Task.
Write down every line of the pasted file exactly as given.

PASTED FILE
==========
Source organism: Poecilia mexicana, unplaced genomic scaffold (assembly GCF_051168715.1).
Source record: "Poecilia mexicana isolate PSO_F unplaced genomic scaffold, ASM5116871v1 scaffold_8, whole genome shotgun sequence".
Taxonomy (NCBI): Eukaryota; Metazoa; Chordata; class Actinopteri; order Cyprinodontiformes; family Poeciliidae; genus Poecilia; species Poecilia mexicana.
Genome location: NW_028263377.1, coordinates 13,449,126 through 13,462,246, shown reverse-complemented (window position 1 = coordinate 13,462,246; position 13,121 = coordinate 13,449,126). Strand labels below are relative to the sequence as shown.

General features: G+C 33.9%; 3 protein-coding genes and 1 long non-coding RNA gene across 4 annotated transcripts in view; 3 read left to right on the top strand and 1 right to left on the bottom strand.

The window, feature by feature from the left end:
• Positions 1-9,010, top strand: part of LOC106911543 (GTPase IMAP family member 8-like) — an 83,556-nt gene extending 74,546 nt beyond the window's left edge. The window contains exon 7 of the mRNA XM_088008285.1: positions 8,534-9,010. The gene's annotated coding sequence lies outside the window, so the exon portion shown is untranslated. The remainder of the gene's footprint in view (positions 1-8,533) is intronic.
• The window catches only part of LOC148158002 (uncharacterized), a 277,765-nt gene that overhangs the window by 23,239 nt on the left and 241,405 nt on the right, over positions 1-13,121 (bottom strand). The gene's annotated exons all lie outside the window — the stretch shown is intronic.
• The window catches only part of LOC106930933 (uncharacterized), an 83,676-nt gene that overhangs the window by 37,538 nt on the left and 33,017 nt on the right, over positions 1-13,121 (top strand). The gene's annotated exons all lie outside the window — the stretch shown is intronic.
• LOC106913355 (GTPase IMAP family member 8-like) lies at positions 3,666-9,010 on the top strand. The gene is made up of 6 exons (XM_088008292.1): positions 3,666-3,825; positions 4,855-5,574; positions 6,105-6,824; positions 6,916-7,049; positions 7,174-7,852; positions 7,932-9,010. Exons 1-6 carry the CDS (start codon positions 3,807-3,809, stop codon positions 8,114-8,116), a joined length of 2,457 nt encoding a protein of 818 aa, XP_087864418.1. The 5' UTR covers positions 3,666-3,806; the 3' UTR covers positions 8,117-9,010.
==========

Source organism: Poecilia mexicana, unplaced genomic scaffold (assembly GCF_051168715.1).
Source record: "Poecilia mexicana isolate PSO_F unplaced genomic scaffold, ASM5116871v1 scaffold_8, whole genome shotgun sequence".
Taxonomy (NCBI): Eukaryota; Metazoa; Chordata; class Actinopteri; order Cyprinodontiformes; family Poeciliidae; genus Poecilia; species Poecilia mexicana.
Genome location: NW_028263377.1, coordinates 13,449,126 through 13,462,246, shown reverse-complemented (window position 1 = coordinate 13,462,246; position 13,121 = coordinate 13,449,126). Strand labels below are relative to the sequence as shown.

General features: G+C 33.9%; 3 protein-coding genes and 1 long non-coding RNA gene across 4 annotated transcripts in view; 3 read left to right on the top strand and 1 right to left on the bottom strand.

The window, feature by feature from the left end:
• Positions 1-9,010, top strand: part of LOC106911543 (GTPase IMAP family member 8-like) — an 83,556-nt gene extending 74,546 nt beyond the window's left edge. The window contains exon 7 of the mRNA XM_088008285.1: positions 8,534-9,010. The gene's annotated coding sequence lies outside the window, so the exon portion shown is untranslated. The remainder of the gene's footprint in view (positions 1-8,533) is intronic.
• The window catches only part of LOC148158002 (uncharacterized), a 277,765-nt gene that overhangs the window by 23,239 nt on the left and 241,405 nt on the right, over positions 1-13,121 (bottom strand). The gene's annotated exons all lie outside the window — the stretch shown is intronic.
• The window catches only part of LOC106930933 (uncharacterized), an 83,676-nt gene that overhangs the window by 37,538 nt on the left and 33,017 nt on the right, over positions 1-13,121 (top strand). The gene's annotated exons all lie outside the window — the stretch shown is intronic.
• LOC106913355 (GTPase IMAP family member 8-like) lies at positions 3,666-9,010 on the top strand. The gene is made up of 6 exons (XM_088008292.1): positions 3,666-3,825; positions 4,855-5,574; positions 6,105-6,824; positions 6,916-7,049; positions 7,174-7,852; positions 7,932-9,010. Exons 1-6 carry the CDS (start codon positions 3,807-3,809, stop codon positions 8,114-8,116), a joined length of 2,457 nt encoding a protein of 818 aa, XP_087864418.1. The 5' UTR covers positions 3,666-3,806; the 3' UTR covers positions 8,117-9,010.